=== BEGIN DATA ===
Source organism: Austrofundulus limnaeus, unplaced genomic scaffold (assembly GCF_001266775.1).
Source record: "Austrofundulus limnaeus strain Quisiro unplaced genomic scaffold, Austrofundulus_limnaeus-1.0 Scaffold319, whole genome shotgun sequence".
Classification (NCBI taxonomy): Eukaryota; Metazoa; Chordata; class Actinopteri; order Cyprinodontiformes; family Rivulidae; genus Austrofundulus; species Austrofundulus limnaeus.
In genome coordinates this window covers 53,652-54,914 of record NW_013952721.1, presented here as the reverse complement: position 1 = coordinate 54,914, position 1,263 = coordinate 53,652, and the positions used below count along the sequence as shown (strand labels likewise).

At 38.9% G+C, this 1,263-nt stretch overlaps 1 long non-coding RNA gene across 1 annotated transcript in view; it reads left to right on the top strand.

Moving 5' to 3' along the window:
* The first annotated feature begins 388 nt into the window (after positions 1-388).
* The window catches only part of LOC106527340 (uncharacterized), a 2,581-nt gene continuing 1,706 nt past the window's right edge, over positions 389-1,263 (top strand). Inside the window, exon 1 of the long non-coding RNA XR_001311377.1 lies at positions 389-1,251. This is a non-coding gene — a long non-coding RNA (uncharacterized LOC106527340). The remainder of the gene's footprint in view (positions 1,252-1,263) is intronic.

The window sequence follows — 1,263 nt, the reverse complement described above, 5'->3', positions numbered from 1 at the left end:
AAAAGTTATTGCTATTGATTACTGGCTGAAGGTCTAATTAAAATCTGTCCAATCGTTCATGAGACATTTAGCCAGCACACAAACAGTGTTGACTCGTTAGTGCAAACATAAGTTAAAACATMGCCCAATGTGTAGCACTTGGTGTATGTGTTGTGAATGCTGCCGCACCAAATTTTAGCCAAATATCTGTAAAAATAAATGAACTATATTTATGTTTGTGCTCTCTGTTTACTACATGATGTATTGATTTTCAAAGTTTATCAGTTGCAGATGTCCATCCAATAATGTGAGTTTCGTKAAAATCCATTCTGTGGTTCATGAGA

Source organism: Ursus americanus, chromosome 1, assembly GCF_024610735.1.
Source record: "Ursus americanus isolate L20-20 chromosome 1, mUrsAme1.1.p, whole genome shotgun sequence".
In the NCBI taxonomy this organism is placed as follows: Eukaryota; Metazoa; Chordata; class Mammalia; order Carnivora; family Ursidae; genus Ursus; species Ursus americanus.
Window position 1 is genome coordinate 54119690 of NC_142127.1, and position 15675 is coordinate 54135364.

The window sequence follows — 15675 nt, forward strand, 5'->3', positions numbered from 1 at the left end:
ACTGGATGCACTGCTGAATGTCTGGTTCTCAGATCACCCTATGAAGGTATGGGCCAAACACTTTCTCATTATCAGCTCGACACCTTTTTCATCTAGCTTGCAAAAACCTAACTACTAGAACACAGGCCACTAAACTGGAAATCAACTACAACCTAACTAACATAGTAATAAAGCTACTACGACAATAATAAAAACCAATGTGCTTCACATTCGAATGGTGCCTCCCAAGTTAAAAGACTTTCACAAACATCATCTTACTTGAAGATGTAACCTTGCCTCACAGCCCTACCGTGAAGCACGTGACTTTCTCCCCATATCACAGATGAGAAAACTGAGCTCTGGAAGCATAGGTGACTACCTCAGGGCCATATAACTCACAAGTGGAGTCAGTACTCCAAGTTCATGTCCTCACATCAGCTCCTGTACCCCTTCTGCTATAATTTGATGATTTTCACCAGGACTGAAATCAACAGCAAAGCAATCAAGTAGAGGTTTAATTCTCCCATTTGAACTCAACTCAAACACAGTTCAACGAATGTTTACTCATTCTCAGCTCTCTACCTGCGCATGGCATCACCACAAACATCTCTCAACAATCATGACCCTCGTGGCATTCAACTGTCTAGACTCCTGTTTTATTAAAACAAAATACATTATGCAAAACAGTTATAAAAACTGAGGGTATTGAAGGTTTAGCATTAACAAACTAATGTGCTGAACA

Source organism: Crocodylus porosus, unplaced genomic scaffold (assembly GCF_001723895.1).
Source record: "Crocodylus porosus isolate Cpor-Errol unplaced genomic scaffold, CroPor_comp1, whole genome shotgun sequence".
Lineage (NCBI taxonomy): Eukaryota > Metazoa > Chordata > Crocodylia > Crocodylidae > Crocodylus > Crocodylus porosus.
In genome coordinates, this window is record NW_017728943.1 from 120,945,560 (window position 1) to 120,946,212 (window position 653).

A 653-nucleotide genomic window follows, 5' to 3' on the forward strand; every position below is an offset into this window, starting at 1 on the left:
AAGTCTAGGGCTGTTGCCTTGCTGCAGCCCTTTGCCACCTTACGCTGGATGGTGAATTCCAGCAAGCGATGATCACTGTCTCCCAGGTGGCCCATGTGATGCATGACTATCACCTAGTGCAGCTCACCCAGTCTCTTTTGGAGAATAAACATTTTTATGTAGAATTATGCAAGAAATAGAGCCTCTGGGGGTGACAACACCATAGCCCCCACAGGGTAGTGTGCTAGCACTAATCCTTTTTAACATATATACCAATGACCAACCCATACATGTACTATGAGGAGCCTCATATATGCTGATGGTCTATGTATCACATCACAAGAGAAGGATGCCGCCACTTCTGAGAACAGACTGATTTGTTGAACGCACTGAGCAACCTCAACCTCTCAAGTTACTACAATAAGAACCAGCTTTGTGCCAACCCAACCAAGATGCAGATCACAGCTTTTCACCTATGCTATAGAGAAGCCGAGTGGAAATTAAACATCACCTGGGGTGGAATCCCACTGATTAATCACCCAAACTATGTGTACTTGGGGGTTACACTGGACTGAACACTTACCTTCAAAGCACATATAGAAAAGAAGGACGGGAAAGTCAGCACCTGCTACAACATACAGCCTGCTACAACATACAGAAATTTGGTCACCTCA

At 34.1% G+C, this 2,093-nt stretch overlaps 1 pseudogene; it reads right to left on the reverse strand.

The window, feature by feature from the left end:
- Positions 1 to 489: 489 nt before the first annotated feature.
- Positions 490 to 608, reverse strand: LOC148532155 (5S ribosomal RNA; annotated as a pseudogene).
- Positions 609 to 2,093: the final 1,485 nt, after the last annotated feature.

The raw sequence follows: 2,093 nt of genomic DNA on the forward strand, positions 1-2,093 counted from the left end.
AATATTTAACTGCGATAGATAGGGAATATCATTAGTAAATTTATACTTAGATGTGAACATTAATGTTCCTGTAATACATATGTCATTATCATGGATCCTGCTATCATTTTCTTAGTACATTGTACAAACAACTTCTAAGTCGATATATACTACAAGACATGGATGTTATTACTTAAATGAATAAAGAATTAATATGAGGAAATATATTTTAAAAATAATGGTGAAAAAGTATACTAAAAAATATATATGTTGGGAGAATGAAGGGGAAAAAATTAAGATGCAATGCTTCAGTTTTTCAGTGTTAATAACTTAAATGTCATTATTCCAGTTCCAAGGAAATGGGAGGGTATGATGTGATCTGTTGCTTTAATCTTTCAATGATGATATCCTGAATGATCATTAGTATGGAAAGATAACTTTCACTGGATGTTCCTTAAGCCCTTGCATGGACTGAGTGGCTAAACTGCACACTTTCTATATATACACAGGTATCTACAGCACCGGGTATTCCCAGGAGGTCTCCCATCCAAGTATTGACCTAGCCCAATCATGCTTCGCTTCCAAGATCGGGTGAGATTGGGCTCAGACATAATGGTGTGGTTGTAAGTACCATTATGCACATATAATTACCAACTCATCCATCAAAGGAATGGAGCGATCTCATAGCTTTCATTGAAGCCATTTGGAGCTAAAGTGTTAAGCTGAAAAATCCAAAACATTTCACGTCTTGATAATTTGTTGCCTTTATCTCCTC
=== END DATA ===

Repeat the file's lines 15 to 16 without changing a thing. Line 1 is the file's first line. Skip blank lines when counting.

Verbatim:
The window sequence follows — 15675 nt, forward strand, 5'->3', positions numbered from 1 at the left end:
ACTGGATGCACTGCTGAATGTCTGGTTCTCAGATCACCCTATGAAGGTATGGGCCAAACACTTTCTCATTATCAGCTCGACACCTTTTTCATCTAGCTTGCAAAAACCTAACTACTAGAACACAGGCCACTAAACTGGAAATCAACTACAACCTAACTAACATAGTAATAAAGCTACTACGACAATAATAAAAACCAATGTGCTTCACATTCGAATGGTGCCTCCCAAGTTAAAAGACTTTCACAAACATCATCTTACTTGAAGATGTAACCTTGCCTCACAGCCCTACCGTGAAGCACGTGACTTTCTCCCCATATCACAGATGAGAAAACTGAGCTCTGGAAGCATAGGTGACTACCTCAGGGCCATATAACTCACAAGTGGAGTCAGTACTCCAAGTTCATGTCCTCACATCAGCTCCTGTACCCCTTCTGCTATAATTTGATGATTTTCACCAGGACTGAAATCAACAGCAAAGCAATCAAGTAGAGGTTTAATTCTCCCATTTGAACTCAACTCAAACACAGTTCAACGAATGTTTACTCATTCTCAGCTCTCTACCTGCGCATGGCATCACCACAAACATCTCTCAACAATCATGACCCTCGTGGCATTCAACTGTCTAGACTCCTGTTTTATTAAAACAAAATACATTATGCAAAACAGTTATAAAAACTGAGGGTATTGAAGGTTTAGCATTAACAAACTAATGTGCTGAACA